Beyond these uncontroverted facts, the parties dispute the extent of the defendant's involvement in the arrangements between Inventec and HP. The defendant maintains via declarations that HP is not its customer, and that the defendant has no involvement in the sales or distribution arrangements between Inventec and HP. G. Wang. Decl. ¶ 16. The defendant further contends that it has no control over the distribution of its screws once they are sold to Inventec, and has no knowledge with respect to where the screws will end up. Id. ¶¶ 17-18.

In contrast, the plaintiff contends by way of declarations that HP is, in fact, the defendant's "customer," even if the defendant has no formal contract with HP. Decl. of Loic Cloarec ("Cloarec Decl.") ¶ 8, Ex. to Pl.'s Reply to Def.'s Supplemental Br. Specifically, the defendant participates in the construction of the HP server by providing screws that cannot be used in any other product in view of their distinctive "HP Blue" color. Therefore, the defendant has a "business relationship" with HP. Id. Moreover, the plaintiff contends that because HP is Inventec's only customer for the aforementioned server, and the defendant is Inventec's only supplier of screws for said server, then all of the HP ML350 G6 servers sold in the United States contain the defendant's screws. Id. ¶ 12. Finally, the plaintiff points out that thirty-seven percent of HP's quarterly revenue in 2010 was attributable to sales in the United States, and therefore the defendant must be aware that its products will end up in the United States. Id. ¶¶ 15-16; see also "HP Q3 FY10 Earnings Announcement," Ex. G to Cloarec Decl.

The plaintiff filed a complaint on March 10, 2010, alleging patent and trademark infringement based on the defendant's sales of the 46 Series screws. The plaintiff claims that the 46 Series screws embody the inventions covered by the plaintiff's patents. In addition, the plaintiff argues that the defendant employs a mark similar to the plaintiff's "Segmented Circle" design, which is a registered trademark. The defendant moved to dismiss the complaint for lack of personal jurisdiction. The Court held oral argument on September 9, 2010, and invited supplemental briefing on the jurisdictional inquiry, with particular regard to the defendant's relationship with Inventec and HP. For the reasons that follow, the Court will deny the motion to dismiss.

II. Lack of Personal Jurisdiction

The defendant has moved to dismiss the complaint for lack of personal jurisdiction, pursuant to Federal Rule of Civil Procedure 12(b)(2). The defendant submitted declarations to establish that it does not conduct business or have assets, offices, or employees in the United States. It further argues that the jurisdictional contacts on which the plaintiff relies are insufficiently substantial to establish jurisdiction.*fn4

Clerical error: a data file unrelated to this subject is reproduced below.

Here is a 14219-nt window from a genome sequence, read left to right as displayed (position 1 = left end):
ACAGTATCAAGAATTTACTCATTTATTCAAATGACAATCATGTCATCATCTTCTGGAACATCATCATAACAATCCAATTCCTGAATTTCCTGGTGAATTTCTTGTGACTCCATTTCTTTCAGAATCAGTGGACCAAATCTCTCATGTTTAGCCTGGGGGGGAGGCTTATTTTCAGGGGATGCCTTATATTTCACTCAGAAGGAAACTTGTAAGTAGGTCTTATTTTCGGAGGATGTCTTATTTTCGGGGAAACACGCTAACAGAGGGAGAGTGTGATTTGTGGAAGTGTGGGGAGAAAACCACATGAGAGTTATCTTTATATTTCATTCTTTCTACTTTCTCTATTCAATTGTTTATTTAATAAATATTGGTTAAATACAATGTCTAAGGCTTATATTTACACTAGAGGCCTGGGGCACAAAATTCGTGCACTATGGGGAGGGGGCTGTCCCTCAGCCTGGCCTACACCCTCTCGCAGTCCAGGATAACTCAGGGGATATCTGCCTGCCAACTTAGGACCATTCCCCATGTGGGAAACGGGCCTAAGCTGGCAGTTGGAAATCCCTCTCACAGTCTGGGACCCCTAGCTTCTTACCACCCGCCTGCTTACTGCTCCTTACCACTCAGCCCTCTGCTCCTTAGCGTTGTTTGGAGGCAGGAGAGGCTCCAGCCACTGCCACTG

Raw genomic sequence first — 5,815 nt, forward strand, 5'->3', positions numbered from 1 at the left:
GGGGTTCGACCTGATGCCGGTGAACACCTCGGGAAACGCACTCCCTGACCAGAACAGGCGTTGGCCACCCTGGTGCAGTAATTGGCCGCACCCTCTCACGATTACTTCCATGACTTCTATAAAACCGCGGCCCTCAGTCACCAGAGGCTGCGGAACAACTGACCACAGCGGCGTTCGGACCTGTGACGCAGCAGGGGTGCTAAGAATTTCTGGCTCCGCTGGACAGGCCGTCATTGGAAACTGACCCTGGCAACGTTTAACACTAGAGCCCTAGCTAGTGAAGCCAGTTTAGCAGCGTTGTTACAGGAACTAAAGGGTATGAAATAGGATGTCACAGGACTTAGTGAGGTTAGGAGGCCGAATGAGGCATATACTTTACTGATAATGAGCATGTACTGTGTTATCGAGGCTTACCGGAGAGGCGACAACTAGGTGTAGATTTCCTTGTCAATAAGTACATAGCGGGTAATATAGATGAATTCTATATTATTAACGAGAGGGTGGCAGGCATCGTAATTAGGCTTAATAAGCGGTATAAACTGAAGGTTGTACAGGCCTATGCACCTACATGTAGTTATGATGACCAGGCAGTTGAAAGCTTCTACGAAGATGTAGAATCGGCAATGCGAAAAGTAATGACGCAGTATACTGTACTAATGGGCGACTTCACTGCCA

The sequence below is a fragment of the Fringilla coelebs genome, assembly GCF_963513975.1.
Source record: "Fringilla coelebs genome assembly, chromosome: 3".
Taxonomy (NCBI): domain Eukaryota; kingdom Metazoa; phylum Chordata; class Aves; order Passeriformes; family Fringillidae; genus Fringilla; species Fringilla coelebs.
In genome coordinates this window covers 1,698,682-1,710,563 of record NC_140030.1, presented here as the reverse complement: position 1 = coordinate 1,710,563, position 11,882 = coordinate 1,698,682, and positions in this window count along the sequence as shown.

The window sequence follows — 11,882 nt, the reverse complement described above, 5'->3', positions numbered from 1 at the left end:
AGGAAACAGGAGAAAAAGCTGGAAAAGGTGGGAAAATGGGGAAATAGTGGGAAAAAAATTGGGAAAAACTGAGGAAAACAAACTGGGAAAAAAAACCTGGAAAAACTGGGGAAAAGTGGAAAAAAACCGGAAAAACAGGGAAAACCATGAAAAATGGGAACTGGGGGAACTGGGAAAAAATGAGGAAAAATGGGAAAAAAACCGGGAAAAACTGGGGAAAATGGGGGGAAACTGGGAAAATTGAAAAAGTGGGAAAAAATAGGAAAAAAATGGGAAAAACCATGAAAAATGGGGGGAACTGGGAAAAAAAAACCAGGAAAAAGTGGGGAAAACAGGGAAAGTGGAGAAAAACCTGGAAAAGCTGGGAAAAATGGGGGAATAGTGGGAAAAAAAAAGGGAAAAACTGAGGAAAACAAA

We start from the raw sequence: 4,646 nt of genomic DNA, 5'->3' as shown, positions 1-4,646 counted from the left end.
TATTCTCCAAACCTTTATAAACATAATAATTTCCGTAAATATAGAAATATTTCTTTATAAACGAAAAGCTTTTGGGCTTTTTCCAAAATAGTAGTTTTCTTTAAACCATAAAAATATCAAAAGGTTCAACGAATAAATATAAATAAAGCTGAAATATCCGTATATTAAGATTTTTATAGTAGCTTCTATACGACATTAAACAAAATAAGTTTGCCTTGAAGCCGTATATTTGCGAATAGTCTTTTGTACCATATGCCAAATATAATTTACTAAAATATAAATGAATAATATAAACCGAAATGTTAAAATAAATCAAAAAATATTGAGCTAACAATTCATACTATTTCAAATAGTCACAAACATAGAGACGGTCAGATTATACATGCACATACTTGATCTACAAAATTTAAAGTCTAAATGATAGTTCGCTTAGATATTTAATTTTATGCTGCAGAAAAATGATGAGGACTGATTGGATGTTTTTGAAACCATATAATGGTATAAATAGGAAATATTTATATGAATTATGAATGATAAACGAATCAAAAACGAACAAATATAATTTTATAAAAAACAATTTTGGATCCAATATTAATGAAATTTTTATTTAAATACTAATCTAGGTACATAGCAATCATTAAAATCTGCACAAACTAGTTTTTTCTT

A. Standard of Review

Questions of personal jurisdiction in patent actions are governed by Federal Circuit law, rather than the law of the regional circuit in which this Court sits. Synthes (U.S.A.) v. G.M. dos Reis Jr. Ind. Com. de Equip. Medico, 563 F.3d 1285, 1292 (Fed. Cir. 2009). When a court must decide a motion to dismiss for lack of personal jurisdiction on the basis of affidavits and written materials alone, in the absence of an evidentiary hearing, a plaintiff need only make a prima facie showing that a defendant is subject to personal jurisdiction. Elecs. for Imaging, Inc. v. Coyle, 340 F.3d 1344, 1349 (Fed. Cir. 2003). In deciding the motion, the Court must "accept the uncontroverted allegations in the plaintiff's complaint as true and resolve any factual conflicts in the affidavits in the plaintiff's favor." Id.

B. Analysis

Federal Rule of Civil Procedure 4 is the starting point for any personal jurisdiction analysis in federal court. Synthes, 563 F.3d at 1293. Under Rule 4(k)(1)(A), service of process establishes personal jurisdiction over a defendant "who is subject to the jurisdiction of a court of general jurisdiction in the state where the district court is located." Fed. R. Civ. P. 4(k)(1)(A). In conducting the personal jurisdiction inquiry under Rule 4(k)(1), a federal court analyzes the long-arm statute and governing principles of the forum state to determine whether jurisdiction has been established. Id.; see also Touchcom, Inc. v. Bereskin & Parr, 574 F.3d 1403, 1410 (Fed. Cir. 2009). This generally encompasses two steps. The court must first determine whether the forum state's ...